M 16, the “Eagle Nebula” – Ser

Messier 16, the "Eagle Nebula"

Messier 16, the "Eagle Nebula"

Among the most studied nebulae in the sky, the region of the Messier 16, in Serpents, is very spectacular. A young family of stars, the open cluster NGC 6611, is born from the large cloud of interstellar gas and dust we find all around. The former was discovered in 1745-1746 by Philippe Loys de Chéseaux, while in 1764 Charles Messier independently rediscovered it, also reporting the presence of “a faint glow”, suggesting the evidence of the nebula.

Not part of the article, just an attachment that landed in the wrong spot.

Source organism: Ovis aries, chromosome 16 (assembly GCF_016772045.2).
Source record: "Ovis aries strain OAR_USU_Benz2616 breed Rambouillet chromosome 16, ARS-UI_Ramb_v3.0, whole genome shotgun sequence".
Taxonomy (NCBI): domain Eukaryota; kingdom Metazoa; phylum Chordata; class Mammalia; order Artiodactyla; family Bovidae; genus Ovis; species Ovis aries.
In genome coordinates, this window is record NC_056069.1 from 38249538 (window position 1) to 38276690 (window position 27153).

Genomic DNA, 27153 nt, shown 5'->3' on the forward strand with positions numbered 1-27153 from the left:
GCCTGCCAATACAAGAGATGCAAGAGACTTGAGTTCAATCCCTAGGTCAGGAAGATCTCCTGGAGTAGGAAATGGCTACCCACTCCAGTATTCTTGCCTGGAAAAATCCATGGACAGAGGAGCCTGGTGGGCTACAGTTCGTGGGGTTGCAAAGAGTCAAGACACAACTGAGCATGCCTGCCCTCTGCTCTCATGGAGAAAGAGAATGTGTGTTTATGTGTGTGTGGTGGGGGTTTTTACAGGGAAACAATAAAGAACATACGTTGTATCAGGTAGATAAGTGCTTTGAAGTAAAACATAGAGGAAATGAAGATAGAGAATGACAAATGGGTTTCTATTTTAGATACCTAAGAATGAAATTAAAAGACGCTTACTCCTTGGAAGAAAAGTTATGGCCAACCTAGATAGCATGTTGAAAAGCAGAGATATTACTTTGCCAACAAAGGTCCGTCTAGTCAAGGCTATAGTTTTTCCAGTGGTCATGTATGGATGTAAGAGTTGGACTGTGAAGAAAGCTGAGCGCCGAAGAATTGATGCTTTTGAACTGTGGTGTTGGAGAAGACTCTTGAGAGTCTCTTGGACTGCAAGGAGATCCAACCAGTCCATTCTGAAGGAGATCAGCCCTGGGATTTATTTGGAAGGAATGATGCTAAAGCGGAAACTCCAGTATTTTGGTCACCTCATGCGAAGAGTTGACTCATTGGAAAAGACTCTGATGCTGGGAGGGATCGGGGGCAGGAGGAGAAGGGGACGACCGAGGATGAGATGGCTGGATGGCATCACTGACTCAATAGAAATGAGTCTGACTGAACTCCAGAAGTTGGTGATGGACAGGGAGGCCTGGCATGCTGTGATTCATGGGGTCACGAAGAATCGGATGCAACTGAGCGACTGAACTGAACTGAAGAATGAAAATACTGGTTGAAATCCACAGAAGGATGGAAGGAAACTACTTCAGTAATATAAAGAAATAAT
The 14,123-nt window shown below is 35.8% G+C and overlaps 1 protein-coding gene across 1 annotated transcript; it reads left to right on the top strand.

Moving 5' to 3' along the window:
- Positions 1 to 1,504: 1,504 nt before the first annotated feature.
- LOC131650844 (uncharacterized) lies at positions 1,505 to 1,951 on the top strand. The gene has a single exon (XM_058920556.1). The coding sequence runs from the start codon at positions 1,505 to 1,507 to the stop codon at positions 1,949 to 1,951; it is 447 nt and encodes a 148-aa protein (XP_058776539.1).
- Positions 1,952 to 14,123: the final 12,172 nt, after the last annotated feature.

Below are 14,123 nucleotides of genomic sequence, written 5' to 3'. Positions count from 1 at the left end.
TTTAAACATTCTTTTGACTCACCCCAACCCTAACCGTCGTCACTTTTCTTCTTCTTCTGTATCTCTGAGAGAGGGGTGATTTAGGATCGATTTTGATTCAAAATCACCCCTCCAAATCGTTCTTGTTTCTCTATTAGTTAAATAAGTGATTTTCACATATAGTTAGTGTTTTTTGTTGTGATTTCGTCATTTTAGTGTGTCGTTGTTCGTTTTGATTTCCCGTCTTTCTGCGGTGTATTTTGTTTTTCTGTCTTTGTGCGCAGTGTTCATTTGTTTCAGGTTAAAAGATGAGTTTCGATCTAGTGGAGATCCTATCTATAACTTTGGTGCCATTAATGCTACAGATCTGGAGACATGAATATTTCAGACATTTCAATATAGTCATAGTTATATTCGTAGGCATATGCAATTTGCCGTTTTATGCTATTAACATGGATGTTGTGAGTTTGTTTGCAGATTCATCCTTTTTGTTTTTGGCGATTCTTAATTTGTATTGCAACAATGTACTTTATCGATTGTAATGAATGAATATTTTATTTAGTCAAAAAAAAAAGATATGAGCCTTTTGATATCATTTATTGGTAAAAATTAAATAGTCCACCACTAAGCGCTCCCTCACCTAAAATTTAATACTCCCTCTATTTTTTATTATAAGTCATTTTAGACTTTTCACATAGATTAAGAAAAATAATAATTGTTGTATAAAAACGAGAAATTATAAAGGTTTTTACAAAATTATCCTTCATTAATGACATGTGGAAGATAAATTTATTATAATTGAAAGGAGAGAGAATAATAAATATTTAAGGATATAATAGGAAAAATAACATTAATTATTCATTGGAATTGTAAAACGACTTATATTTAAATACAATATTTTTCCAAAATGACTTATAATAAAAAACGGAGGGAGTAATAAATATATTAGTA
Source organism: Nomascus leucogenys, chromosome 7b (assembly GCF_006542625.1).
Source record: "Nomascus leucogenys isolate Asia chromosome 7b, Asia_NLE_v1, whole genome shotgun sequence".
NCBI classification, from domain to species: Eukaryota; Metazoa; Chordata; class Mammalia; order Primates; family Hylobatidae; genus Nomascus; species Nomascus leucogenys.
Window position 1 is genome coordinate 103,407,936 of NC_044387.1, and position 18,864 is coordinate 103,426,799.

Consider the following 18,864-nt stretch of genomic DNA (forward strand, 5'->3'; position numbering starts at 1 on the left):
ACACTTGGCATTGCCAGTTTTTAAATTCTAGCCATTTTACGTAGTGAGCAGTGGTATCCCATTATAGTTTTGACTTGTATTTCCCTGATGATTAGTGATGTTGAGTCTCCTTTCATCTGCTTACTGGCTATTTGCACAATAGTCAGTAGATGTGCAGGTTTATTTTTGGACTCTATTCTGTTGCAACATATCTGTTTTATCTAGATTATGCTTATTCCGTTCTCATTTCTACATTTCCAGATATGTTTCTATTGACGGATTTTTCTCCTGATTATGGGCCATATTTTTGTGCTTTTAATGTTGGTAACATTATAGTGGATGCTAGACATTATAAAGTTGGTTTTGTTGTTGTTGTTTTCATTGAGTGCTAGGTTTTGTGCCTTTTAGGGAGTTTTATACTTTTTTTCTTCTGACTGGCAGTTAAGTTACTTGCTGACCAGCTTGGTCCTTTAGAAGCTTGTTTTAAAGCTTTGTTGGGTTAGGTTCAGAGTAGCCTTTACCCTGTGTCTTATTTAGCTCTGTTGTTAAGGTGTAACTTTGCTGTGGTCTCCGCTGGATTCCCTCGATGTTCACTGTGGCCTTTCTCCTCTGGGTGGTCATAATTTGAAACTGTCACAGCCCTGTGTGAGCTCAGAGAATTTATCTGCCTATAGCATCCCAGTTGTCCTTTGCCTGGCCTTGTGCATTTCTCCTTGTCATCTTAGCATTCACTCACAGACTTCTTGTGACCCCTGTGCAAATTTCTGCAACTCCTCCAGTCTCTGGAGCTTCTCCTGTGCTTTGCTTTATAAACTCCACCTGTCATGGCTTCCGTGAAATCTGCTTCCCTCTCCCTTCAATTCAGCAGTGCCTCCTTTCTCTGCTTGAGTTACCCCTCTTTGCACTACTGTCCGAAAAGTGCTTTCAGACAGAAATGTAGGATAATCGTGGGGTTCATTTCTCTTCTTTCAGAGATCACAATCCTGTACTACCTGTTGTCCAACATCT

It is located at about 7.000 light years from us and its nickname come from its nice shape.

M 16 became very popular in 1995, after some wonderful images from the Hubble Space Telescope, showing the inner, dusty stellar formation regions, nicknamed “Pillars of Creation”.

The image above comes from the average of 15, 120-seconds unfiltered exposures, remotely taking using the PlaneWave 17″ robotic unit part of the Virtual Telescope.

 

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